A few short months ago, I remember being pointed in the direction of usability.gov. If you design web sites, and haven't seen this site from the National Cancer Institute, you owe yourself a visit to their pages. It's an excellent resource on making web sites more usable for their visitors.
How does such a web site fall into the mandate of an organization that is geared towards fighting cancer?
Some of the explanation for that question lies in looking more fully at their mandate, and origin. Part of their mission is making certain that communication between government and private medical facilities happens.
Given these questions, we began testing the site, an experience that furthered the need to develop a formal way to collect and share our knowledge for future reference. We conducted user tests with doctors, medical librarians, cancer patients, researchers, and others who we expected would be regular visitors. What we learned from testing was as surprising as what we learned from our questionnaire and interviews: some icons were not clearly clickable, many links were confusing, our terminology did not match our users’, and core information appeared to be buried or lost within the site. These were not mere glitches, but conceptual and foundational challenges that needed to be addressed.Sharing the information that they learned by testing and research helped other web sites which focus on fighting cancer.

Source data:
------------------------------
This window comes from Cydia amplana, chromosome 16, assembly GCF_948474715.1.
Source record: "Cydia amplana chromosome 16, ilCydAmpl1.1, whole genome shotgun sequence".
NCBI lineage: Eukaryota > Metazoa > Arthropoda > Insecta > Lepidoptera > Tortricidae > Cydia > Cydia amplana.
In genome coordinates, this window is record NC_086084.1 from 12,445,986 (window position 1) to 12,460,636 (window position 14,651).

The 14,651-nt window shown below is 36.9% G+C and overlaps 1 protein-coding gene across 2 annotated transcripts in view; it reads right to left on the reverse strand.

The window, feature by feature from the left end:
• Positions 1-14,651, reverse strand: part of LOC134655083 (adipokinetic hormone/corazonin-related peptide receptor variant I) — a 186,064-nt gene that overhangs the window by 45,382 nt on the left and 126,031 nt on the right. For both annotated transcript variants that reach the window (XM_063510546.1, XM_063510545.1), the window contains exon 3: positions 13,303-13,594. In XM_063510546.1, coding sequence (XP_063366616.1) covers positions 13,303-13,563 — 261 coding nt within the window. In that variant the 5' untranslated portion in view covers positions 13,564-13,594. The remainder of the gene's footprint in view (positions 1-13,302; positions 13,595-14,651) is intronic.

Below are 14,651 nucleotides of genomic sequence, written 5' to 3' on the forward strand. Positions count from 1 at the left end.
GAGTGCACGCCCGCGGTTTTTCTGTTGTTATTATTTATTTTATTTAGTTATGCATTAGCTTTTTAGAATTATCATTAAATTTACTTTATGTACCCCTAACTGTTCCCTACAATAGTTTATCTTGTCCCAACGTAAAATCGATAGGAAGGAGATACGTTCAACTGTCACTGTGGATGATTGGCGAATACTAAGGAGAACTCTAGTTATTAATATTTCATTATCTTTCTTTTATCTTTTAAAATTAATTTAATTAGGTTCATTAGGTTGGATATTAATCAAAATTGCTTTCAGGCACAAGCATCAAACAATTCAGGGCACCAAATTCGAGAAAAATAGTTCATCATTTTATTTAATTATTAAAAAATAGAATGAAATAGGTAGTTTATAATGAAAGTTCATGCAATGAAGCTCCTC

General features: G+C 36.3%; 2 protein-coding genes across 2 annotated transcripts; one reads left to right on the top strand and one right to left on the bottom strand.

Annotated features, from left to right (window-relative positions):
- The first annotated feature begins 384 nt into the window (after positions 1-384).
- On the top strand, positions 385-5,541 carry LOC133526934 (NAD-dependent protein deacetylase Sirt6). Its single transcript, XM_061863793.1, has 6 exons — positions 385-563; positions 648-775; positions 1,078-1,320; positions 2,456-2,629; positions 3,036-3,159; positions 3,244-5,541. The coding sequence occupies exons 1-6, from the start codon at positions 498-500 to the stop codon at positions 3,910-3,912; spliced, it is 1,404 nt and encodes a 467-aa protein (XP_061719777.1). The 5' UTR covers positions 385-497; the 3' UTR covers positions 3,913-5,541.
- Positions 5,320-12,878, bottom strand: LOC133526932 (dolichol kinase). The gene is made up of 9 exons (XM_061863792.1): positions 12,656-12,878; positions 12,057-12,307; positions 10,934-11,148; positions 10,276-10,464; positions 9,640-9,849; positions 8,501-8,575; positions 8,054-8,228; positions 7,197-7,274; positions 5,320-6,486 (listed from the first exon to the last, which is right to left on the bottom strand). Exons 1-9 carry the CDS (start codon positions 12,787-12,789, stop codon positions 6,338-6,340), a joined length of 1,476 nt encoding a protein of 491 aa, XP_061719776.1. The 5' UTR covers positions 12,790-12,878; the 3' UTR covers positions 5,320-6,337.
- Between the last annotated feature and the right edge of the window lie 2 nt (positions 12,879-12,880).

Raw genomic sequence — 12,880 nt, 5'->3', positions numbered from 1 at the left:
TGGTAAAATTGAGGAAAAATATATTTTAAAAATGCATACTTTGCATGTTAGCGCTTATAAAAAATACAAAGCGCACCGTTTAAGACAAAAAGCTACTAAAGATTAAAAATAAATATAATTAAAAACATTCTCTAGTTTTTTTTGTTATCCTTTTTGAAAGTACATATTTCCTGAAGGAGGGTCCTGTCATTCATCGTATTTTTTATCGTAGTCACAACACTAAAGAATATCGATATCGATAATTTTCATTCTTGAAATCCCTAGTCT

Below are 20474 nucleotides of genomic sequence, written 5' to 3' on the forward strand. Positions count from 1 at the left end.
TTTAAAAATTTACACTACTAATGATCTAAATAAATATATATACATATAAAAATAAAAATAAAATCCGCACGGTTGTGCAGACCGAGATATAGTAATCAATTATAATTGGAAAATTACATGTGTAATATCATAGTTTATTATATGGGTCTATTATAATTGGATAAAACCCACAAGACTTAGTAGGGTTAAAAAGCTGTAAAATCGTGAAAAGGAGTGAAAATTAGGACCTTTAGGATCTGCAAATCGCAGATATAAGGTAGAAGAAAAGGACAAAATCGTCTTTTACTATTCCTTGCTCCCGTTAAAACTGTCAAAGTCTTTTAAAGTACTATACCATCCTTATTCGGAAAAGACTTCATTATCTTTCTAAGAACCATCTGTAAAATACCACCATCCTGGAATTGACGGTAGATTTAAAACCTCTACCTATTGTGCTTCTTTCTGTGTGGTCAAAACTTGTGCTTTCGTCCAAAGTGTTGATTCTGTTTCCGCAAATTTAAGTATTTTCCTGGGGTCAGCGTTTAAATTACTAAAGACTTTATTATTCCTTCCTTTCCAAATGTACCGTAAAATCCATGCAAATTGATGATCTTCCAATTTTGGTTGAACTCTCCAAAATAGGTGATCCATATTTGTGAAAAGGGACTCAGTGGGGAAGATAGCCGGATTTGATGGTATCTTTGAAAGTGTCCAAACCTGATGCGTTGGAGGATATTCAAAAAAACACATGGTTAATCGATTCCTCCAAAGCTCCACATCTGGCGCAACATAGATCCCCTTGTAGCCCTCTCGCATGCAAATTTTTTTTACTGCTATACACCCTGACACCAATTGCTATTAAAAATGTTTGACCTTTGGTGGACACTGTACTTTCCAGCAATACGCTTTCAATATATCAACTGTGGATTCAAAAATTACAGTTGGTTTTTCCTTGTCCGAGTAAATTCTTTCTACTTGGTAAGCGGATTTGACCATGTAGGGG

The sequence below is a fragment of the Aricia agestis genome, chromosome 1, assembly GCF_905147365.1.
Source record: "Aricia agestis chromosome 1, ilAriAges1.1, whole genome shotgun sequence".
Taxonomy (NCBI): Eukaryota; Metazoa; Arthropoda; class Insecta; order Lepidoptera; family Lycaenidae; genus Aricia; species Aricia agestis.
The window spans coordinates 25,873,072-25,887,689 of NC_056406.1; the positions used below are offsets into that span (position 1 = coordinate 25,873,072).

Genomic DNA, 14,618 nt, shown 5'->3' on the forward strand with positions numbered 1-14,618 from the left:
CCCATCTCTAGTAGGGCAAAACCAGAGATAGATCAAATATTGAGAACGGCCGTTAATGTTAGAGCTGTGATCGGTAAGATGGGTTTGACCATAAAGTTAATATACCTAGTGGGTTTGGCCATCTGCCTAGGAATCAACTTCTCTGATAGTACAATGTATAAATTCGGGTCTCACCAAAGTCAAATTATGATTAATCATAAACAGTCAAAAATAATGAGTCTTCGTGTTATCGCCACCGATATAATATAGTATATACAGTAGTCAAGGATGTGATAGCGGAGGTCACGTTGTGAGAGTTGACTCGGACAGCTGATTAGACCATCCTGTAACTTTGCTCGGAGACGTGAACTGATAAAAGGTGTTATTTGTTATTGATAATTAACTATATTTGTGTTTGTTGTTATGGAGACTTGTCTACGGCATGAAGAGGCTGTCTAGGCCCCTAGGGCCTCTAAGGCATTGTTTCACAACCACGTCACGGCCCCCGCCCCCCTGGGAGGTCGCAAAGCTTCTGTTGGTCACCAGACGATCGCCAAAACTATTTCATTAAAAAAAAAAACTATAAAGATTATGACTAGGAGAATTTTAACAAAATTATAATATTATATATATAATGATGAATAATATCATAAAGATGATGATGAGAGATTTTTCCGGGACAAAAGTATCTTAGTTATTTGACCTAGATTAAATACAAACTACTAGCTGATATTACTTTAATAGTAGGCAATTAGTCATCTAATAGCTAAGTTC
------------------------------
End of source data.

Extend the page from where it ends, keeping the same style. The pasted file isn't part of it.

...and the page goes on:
Their site received such positive responses that it was made accessible to the public.